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Sports News Without Fear, Favor or Compromise

The Cowboys Might've Really Screwed Up This Lucky Whitehead Business

Rob Carr/Getty Images
Rob Carr/Getty Images

The NFLPA is gathering information on the truly bizarre Lucky Whitehead situation, with an eye on a potential grievance against the Cowboys for cutting the wide receiver following a shoplifting arrest and failure to appear in court—both of which, it quickly turned out, were bullshit. Whitehead wasn’t even there; whoever the cops arrested gave them Whitehead’s identifying information. But Whitehead’s still cut. It is a truly weird situation all around.


After the (erroneous) news of the warrant out on Whitehead broke, but before he was officially waived, head coach Jason Garrett had sure made it sound like this was it for Whitehead, saying that “depending on what the situation is, we’re going to respond accordingly and do what’s in the best interest of the Dallas Cowboys.”

Jason Garrett sure is hung up on the best interest of the Cowboys. Here he is at Tuesday’s press conference, and this is some remarkable video:

Here’s just a part of the transcript:

On whether he regrets Whitehead’s being cut and whether he will address the team about the move:

Garrett: Yesterday we made a decision that was deemed to be in the best interest of the Dallas Cowboys. We’re standing by that decision. We’re going to move on.

On whether the decision to cut Whitehead was based on the idea of the arrest:

Garrett: Yesterday we made a decision we felt was the best interest of the Dallas Cowboys. We’re going to stand by that decision. We’re going to move on.

On whether it is fair to Whitehead to say the same thing over and over:

Garrett: It’s the truth. We made a decision we felt was in the best interest of the Dallas Cowboys.

On whether there are some people working for the Dallas Cowboys who are just too stupid to work for this team:

Garrett: I’ll stand by the statement that I made. We made a decision yesterday that we felt was in the best interest of the Dallas Cowboys. We’re going to stand by that decision. We’re going to move forward.

On sending the wrong message by rushing to judgment:

Garrett: Yesterday we made a decision that we felt that was in the best interest of the Dallas Cowboys.

In all, a clearly defensive Garrett repeated the phrase “in the best interest of the Dallas Cowboys” 10 times in three minutes.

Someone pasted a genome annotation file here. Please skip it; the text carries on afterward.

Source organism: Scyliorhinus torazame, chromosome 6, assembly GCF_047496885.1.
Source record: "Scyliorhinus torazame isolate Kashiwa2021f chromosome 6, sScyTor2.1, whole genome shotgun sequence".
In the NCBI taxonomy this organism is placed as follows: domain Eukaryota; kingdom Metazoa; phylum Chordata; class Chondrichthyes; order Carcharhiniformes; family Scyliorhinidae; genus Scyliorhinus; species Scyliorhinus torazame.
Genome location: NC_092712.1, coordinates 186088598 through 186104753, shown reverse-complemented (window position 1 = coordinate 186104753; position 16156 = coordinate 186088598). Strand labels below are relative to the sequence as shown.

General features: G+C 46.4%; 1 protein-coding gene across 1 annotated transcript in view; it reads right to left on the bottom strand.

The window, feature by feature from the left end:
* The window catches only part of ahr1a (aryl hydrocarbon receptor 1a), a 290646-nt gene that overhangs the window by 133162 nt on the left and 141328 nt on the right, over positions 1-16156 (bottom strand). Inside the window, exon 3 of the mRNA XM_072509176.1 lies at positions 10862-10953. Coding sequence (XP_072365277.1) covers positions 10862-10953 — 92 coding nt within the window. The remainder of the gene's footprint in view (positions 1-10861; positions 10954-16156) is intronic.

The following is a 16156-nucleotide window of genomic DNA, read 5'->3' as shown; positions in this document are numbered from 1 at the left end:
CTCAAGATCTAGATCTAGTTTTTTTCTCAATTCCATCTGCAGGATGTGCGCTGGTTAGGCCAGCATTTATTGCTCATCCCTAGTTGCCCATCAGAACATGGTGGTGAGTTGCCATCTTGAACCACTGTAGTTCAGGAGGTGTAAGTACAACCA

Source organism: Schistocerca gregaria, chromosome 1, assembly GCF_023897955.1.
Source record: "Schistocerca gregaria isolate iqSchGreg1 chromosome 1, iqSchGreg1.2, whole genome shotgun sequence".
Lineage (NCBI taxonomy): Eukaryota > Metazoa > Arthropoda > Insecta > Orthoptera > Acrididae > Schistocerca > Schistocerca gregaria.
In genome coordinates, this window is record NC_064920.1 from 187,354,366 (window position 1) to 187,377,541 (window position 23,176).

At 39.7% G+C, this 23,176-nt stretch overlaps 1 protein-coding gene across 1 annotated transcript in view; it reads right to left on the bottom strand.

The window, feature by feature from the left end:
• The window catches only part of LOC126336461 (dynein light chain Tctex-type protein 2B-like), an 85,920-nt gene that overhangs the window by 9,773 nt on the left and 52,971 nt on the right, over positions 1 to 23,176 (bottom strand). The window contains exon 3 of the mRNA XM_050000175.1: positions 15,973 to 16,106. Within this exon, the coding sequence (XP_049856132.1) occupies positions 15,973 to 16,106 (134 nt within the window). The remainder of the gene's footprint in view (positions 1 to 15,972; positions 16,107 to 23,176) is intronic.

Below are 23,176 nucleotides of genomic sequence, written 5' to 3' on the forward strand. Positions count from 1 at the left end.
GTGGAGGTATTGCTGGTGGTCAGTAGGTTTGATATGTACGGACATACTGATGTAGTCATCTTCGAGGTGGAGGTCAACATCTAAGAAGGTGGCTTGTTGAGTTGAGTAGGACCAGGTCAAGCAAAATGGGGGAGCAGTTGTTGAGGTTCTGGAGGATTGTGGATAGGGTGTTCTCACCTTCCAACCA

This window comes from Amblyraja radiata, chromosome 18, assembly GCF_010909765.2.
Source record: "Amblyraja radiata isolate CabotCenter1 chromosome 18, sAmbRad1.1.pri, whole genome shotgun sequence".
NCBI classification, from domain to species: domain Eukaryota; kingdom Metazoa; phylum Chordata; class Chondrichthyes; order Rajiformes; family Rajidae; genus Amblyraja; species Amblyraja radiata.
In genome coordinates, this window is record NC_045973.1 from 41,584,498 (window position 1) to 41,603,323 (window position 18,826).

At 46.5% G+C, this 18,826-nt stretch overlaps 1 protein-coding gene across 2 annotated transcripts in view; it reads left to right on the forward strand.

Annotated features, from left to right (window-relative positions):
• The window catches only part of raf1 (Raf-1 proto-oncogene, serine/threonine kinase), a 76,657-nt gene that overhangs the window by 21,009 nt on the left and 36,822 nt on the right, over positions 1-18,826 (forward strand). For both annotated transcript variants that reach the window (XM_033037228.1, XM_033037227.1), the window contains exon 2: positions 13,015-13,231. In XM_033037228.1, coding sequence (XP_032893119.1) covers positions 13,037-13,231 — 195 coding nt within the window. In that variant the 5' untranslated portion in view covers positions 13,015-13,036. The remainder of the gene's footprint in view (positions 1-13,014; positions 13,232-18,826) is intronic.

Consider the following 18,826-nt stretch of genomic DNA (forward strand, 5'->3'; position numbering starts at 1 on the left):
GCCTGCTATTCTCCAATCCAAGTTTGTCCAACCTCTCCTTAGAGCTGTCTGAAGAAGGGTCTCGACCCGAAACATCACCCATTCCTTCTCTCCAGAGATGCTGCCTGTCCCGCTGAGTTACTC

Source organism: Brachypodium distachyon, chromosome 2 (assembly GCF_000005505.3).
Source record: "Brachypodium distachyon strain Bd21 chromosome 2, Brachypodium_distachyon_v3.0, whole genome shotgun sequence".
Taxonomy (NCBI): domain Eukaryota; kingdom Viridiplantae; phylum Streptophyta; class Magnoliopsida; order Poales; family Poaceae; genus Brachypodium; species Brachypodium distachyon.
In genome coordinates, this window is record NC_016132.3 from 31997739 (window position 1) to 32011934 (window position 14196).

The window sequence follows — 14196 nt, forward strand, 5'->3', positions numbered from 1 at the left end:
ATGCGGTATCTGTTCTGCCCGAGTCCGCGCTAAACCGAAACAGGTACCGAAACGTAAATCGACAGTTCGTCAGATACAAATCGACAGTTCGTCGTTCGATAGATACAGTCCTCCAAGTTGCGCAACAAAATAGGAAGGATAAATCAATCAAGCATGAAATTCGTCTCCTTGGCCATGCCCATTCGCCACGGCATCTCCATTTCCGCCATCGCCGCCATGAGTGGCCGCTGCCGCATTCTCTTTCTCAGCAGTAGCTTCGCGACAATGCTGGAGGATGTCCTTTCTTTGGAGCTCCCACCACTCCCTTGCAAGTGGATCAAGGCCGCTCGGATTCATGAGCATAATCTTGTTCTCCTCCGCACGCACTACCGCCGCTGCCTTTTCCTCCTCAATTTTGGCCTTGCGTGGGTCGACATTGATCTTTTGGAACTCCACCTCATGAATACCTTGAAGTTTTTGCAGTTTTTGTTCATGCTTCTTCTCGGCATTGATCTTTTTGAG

Owner Jerry Jones later added his own slightly odd version of the sentiment, in a brief interview that was described as “emotional”:

“When we do make a decision around here that’s in the best interest of the team to move on, there’s one thing you can forget about and that is whether you’re being fair or whether you’ve given it consideration of what it means to the individual,” Jones said. “That doesn’t happen around here.”

There’s a very specific reason teams robotically use this sort of language when talking about cuts. Players under contract can be and are terminated for all sorts of reasons, from poor play to injury to off-the-field behavior. (It’s not currently clear which one was used to cut Whitehead.) But the statement—“in the best interest of the team”—neatly covers all of them, without coloring any future grievances those players may file.


Players can be terminated if they “have engaged in personal conduct which, in the reasonable judgment of the Club, adversely affects or reflects on the club.” If that was the reason for Whitehead’s termination, he might have a case. All he’s done this offseason is have his dog kidnapped and his identity stolen by a shoplifter.

But here’s another complication: Whitehead sucks. He caught as many balls last season (three) as he fumbled. If the Cowboys had waived Whitehead for not being a good football player, no one would have batted an eye. But they didn’t. They kept him and his contract right up until the opening day of training camp, meaning they clearly wanted him around—if even as a warm camp body with no hope of making the 53-man roster—right up until Monday’s false accusation. That’s when they cut him.


(It’s also worth noting the stooge reporters who have the Cowboys’ backs on this, citing a Week 14 incident in which Whitehead showed up late for meetings. But again, they didn’t cut him then and apparently weren’t going to.)

Whitehead is understandably pissed about all this. In a phone interview with the Dallas Morning News, he blasted the team for not even giving him time to figure out what was going on before he was cut. Citing the slogans about accountability and responsibility that are posted all around the training facility, Whitehead said,

“As far as the stuff that was preached [by the Cowboys], I was left out to dry. You see the mantras that are all around The Star. I mean, by 12:45 I figured out that this is even going on. By 2:30 I was released. What’s the real reason? Let me clear my name. I didn’t have time to do that.

“I was pretty much called a liar.”


Anyone with a brain knows what happened here: Whitehead was a fringe player who probably would have been cut later in camp, but was instead cut immediately at the first sign of trouble because the Cowboys love to appear tough (even as they are just as soft when it comes to legal or behavioral issues with players they actually want). This one came back to bite the Cowboys because that trouble proved a false alarm almost immediately. The question that does matter, and it may end up in the hands of an arbitrator, was whether the Cowboys explicitly used that fake trouble as a justification for cutting Whitehead. The Cowboys’ defense is clear: Whatever they did, they were merely acting in their best interest.

Deputy editor | Deadspin